The simple truths about bureaucracy

Have your say

From: RC Curry, Adel Grange Close, Leeds.

The revelation that probation officers are more likely to be spending time on paperwork and administration than seeing and taking care of their clients comes as no surprise (Bill Carmichael, Yorkshire Post, July 29).

The same complaint hampers the police, the courts service and other aspects of the criminal justice process.

Other departments of state, typically the MoD and the NHS, are similarly hung with all this baggage. In fact, the whole area of public service from Whitehall to town hall is beset with complicated procedures and red tape.

It seems to be impossible for a simplification process to be just that. To stand over a rubbish bin and tear up the paperwork does not seem to occur to those within the system.

Simplification can involve a more obscure or longer document than the one it supercedes.

A typical example is the process which is to encourage local communities to take over from expensive and overbearing bureaucracy; it transpires that the new arrangements could be more complex than before.

Would it be cynical to suggest that the excess of civil servants, national or local, are not going to make it easy to dispense with their services as they produce these administrative diatribes? It is time they were told, sort it or “the axeman cometh”.

In praise of pop music

From: Brian Sheridan, Redmires Road, Sheffield.

AS a music lover, I would describe myself thus: I am an avid Radio 3 listener though I am out of my depth when real musicologists come on programmes such as Building a library and I hate myself for sneering at Classic FM listeners.

I also love live music in pubs, which brings me to Jayne Dowle’s excellent tribute to the late singer-songwriter Amy Winehouse (Yorkshire Post, July 25).

Jayne champions “pop” music as “it contributes billions to the British economy every year, brings in tourists and sells our GB brand around the world.”

Some people who should know better still look down their noses at the genre. When Jeremy Paxman haughtily puts down University Challenge contestants for knowing the Arctic Monkeys from the Kaiser Chiefs, he is only showing how much out of touch he is. Pop music became respectable long, long ago.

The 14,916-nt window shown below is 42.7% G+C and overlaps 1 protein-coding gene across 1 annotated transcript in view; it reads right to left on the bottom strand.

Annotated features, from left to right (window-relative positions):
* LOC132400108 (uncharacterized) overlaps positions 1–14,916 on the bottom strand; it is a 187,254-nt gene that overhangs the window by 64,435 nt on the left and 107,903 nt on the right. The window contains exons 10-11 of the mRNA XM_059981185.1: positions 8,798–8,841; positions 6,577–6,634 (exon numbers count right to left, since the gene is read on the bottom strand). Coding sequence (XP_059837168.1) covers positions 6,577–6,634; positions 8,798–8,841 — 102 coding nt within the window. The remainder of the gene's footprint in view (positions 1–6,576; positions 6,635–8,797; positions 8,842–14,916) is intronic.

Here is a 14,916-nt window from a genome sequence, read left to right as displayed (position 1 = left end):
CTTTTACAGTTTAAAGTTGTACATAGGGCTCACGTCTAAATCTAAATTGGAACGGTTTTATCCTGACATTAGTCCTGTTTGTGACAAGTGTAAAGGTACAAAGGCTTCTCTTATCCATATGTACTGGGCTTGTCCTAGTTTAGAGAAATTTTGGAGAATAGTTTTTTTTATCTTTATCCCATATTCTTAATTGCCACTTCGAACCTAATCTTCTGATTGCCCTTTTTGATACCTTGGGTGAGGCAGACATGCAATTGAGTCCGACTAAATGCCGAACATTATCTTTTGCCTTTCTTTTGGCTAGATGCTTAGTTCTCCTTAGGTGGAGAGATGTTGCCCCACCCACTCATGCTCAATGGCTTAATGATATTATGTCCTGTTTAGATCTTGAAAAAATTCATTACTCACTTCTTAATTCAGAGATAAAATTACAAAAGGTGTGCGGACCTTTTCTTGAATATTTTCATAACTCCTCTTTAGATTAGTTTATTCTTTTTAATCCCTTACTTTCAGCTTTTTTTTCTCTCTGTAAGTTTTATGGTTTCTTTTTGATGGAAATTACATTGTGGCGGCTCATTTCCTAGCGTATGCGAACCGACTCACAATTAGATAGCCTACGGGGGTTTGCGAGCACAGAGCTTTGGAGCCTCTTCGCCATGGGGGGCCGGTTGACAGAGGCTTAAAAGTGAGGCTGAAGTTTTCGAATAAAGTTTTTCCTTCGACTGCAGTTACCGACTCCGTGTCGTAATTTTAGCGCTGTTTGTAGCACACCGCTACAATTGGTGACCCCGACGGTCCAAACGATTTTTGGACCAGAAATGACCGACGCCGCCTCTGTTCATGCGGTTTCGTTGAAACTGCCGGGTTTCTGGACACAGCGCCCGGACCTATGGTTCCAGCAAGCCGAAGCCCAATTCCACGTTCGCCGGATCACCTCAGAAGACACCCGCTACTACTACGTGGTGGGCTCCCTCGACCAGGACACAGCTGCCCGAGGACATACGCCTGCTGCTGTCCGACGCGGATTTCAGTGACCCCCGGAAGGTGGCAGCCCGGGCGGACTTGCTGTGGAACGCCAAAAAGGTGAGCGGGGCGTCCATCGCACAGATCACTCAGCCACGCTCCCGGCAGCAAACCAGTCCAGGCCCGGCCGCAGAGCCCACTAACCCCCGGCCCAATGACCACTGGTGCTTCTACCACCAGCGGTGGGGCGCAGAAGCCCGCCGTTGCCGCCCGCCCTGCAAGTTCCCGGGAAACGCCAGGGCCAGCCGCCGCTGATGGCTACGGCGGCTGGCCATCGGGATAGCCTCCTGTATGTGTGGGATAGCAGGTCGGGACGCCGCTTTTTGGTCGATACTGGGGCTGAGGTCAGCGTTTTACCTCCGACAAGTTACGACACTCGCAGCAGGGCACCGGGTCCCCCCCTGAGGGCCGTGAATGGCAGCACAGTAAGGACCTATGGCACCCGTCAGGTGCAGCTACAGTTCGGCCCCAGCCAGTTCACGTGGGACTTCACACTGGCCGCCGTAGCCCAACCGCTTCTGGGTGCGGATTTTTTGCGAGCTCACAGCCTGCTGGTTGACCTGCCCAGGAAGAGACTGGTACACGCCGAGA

Legislation to curb lawyers

From: Richard Ainley, Ridge Hill, Rastrick.

IN his letter (Yorkshire Post, July 26), Richard Meggitt complains that proposed legislation will restrict the ability of lawyers to fund complex cases on a no-win no-fee basis.

He proclaims his membership of the Association of Personal Injury Lawyers (perhaps Ambulance-Chasers-R-Us would be a snappier and more descriptive title for this outfit?), which explains the distinctive sound of an axe being ground.

Those of us who have noted the dramatic increase in our car insurance premiums (“whiplash injury” claims etc.) and the amount of our money paid out by local authorities to lawyers employed by the “I tripped over an uneven pavement” brigade take precisely the opposite view to Mr Meggitt and his ilk.

Roll on the day when no-win no-fee lawyers are legislated out of existence completely.

Massacre of badgers

From: G Morgan, Bishopthorpe Road, York.

CHRIS Bond’s report on the proposed badger cull (Yorkshire Post, July 21) was misleading in its assertion that this will be “science-led”, since the former government adviser, Lord Krebs, who conducted the original culling trials, concluded that culling was an ineffective means of control.

However, David Cameron’s Government has little interest in science, and even less in animal welfare. Cameron is a keen blood sports enthusiast. So, too, are other Ministers.

These people represent the interests of the Countryside Alliance, not the opinions of ordinary people, so the only recourse for the 63 per cent of the electorate who are opposed to this massacre is to boycott dairy products, or at least to cut back on their consumption.

The immune systems of dairy cows have been grossly impaired by the constant use of drugs and hormones, as well as all the other abominations perpetrated by this amoral industry, thereby making them highly susceptible to all sorts of diseases.

When the farmers have wiped out our badgers, TB will persist unabated, so they will start demonising another species of our wildlife such as the deer that also carries TB.